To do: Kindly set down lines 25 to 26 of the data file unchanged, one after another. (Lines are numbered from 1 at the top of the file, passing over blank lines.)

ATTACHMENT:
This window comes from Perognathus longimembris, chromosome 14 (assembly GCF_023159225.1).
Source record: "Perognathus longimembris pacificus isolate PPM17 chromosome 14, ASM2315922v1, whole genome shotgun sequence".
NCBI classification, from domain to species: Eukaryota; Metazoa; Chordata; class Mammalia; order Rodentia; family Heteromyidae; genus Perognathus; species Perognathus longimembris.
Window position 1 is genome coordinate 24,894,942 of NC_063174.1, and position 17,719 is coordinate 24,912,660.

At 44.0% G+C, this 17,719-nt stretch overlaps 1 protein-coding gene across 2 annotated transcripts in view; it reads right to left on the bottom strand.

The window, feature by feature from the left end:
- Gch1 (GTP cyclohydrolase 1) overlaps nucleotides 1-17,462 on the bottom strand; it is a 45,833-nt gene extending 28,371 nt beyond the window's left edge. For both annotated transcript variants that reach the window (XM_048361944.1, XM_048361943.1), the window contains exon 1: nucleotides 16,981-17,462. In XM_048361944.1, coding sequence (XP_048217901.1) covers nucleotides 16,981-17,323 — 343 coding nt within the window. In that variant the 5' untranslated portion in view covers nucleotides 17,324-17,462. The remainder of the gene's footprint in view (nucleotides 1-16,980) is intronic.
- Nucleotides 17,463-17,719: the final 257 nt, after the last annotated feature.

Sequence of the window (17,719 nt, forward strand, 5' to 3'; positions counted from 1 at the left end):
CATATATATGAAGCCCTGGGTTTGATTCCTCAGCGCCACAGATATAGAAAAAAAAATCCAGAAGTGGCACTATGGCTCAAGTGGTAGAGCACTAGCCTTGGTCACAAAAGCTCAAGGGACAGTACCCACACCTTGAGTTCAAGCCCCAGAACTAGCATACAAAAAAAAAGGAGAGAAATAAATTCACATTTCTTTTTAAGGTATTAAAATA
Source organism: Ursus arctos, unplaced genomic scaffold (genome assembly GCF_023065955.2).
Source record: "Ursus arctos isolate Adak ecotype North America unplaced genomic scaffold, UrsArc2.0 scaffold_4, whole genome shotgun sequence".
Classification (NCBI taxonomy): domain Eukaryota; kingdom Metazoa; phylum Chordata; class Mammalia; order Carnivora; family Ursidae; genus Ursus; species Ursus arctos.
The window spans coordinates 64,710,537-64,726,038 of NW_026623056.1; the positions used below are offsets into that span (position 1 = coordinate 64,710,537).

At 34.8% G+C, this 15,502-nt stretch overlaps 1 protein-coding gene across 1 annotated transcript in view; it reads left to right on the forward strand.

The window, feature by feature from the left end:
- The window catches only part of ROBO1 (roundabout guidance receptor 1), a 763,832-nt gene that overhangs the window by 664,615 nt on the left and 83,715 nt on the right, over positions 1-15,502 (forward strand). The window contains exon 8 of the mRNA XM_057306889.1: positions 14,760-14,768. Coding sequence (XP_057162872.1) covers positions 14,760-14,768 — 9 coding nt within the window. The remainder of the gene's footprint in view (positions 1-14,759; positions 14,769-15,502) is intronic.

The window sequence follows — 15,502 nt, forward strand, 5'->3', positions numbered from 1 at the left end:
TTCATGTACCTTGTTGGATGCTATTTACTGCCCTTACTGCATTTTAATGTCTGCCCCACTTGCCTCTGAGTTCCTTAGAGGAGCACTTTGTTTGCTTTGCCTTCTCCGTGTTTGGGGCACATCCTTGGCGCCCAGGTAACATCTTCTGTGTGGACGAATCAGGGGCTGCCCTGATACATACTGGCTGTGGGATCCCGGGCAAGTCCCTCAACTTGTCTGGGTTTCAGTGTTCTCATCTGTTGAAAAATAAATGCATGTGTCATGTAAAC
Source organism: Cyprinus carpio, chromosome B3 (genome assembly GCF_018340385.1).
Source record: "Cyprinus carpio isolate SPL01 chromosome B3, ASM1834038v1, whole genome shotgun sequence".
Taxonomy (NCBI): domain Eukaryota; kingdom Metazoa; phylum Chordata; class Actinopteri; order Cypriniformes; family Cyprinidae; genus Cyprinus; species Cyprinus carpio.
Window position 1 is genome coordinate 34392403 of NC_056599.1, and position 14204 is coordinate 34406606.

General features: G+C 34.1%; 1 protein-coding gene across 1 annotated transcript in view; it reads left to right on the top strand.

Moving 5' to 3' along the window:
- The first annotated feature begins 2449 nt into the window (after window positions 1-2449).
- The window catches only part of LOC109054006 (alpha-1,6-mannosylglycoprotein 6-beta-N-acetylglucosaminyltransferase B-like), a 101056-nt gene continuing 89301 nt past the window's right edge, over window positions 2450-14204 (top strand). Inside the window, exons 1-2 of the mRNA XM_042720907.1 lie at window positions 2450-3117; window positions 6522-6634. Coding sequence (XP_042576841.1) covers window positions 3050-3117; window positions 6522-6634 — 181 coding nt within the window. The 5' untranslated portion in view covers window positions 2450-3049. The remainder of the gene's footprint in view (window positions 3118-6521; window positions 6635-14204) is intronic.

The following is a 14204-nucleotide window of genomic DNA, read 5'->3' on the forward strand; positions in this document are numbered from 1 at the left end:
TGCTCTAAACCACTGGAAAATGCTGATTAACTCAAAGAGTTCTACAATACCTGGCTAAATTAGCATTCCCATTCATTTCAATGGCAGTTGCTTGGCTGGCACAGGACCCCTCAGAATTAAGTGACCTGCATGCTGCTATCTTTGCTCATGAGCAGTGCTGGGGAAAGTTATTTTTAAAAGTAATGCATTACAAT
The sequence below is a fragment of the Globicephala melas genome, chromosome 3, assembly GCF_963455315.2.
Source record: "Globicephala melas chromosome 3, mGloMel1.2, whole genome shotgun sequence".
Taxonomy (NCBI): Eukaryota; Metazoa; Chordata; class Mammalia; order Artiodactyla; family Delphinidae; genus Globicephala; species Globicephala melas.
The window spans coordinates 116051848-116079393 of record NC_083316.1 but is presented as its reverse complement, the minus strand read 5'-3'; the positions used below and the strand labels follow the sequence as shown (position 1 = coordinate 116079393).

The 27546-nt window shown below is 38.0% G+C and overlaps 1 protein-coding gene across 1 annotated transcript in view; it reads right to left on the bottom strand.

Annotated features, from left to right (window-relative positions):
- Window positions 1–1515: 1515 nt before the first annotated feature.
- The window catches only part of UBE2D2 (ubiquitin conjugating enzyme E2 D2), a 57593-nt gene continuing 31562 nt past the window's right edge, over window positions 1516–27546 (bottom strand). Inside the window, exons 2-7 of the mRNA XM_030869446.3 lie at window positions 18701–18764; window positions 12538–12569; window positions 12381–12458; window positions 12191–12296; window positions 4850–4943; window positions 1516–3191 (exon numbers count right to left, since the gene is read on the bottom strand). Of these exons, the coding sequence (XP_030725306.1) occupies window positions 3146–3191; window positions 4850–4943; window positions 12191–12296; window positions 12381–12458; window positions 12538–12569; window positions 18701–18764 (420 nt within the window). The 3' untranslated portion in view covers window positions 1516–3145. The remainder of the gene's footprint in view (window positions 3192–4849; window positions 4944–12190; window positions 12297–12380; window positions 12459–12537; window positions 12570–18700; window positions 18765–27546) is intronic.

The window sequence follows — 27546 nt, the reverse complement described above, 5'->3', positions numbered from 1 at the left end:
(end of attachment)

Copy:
Moving 5' to 3' along the window:
- The first annotated feature begins 2449 nt into the window (after window positions 1-2449).